http://www.worldwidefieldguide.com/picture.php?/2035/tags/1-meadowlark_botanical_gardens_virginia

Now I don’t have to cut it apart to see what’s inside for which I am grateful.  Not that I’m squeamish or anything.

Yup, I’m 50 years old and I still get excited when I find a really cool spider’s web full of eggs…life can’t be all bad.

What is it?

I have to say mea culpa.  It seems that the cobweb shown in the last post is not really a cobweb.  My sister was pretty amazed at how strong the “web” was so I went back to look at it.  Turns out it’s some kind of chrysalis.  I’m not sure what it is, and I’m not the type of person to dissect a potentially viable moth or butterfly so if anyone has an idea of what this is, I’d love to know.  The silk thread that it’s hanging off of is incredibly strong (it would have to be to withstand the winds we’ve been getting this winter).  And all the chrysalises (chrysali?) are dead center on the thread. Oh, and I live in Maryland, so it’s a Mid Atlantic creature.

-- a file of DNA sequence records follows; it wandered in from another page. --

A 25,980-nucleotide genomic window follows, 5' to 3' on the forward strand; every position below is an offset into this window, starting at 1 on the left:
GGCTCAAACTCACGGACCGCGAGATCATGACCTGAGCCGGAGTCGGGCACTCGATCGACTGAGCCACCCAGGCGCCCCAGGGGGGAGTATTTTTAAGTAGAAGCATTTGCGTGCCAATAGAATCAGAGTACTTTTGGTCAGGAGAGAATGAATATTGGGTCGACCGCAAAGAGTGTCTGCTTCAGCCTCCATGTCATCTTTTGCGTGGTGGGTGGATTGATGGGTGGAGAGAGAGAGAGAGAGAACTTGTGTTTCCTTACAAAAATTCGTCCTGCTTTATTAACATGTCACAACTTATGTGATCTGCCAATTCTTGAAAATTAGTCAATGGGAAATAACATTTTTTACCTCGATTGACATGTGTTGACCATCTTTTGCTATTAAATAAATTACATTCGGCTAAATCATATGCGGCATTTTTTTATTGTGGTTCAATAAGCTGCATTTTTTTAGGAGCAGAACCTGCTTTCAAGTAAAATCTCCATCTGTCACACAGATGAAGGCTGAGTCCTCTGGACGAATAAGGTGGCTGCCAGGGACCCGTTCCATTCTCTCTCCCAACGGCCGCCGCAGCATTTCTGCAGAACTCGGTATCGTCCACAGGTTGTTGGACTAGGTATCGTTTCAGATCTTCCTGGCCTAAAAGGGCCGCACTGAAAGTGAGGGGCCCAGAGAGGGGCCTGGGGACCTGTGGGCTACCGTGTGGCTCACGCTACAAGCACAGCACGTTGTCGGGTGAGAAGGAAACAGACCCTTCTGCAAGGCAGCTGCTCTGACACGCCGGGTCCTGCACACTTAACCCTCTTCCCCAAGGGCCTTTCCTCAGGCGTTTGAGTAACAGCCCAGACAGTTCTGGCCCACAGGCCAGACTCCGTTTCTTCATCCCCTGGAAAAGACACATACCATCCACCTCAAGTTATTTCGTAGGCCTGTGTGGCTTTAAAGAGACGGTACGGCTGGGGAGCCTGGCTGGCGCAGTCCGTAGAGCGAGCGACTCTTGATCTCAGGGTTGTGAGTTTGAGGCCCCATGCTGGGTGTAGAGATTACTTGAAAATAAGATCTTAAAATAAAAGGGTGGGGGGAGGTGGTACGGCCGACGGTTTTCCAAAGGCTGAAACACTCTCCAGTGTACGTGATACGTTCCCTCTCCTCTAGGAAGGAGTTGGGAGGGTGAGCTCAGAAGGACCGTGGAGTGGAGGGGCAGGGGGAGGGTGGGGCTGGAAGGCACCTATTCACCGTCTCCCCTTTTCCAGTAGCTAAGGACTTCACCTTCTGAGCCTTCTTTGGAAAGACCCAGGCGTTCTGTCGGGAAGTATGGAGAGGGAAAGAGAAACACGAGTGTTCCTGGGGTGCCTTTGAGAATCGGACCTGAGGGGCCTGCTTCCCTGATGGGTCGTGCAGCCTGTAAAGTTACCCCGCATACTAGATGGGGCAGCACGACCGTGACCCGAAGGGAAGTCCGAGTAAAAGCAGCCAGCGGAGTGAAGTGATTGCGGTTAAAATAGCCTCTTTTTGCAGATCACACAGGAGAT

Anybody got any ideas???

Popcorn

Okay, now that I have finished my website I can get back to enjoying this blog in the way that I want it to be enjoyed…namely finding art in my daily life.  I actually took this picture a few days ago.  It’s not a great picture but I had both dogs on their leashes and the mail in one hand. In the other hand, I was dragging the trash can back to the house.  I had to let go of the trash can and pull out my iPhone to take this picture but it was worth it.  Did you ever string popcorn and rope it around your Christmas tree?  This is what the ice crystals on the cobwebs looked like to me.  It was pretty magical!

Ice crystals on the bushes
Ice crystals on the bushes

Phew!

The artist and her giraffe
The artist and her giraffe

For all of you that have been waiting with bated breath (okay maybe I’m the only one who has been bating my breath), the new website is up and running.  If you’re the least bit curious as to what it looks like, click HERE.  I am quite relieved to have it done, it took an awful lot of my time and I’ll be really honest and say I lost my momentum about three days ago.  But I persevered and now I think it looks pretty awesome.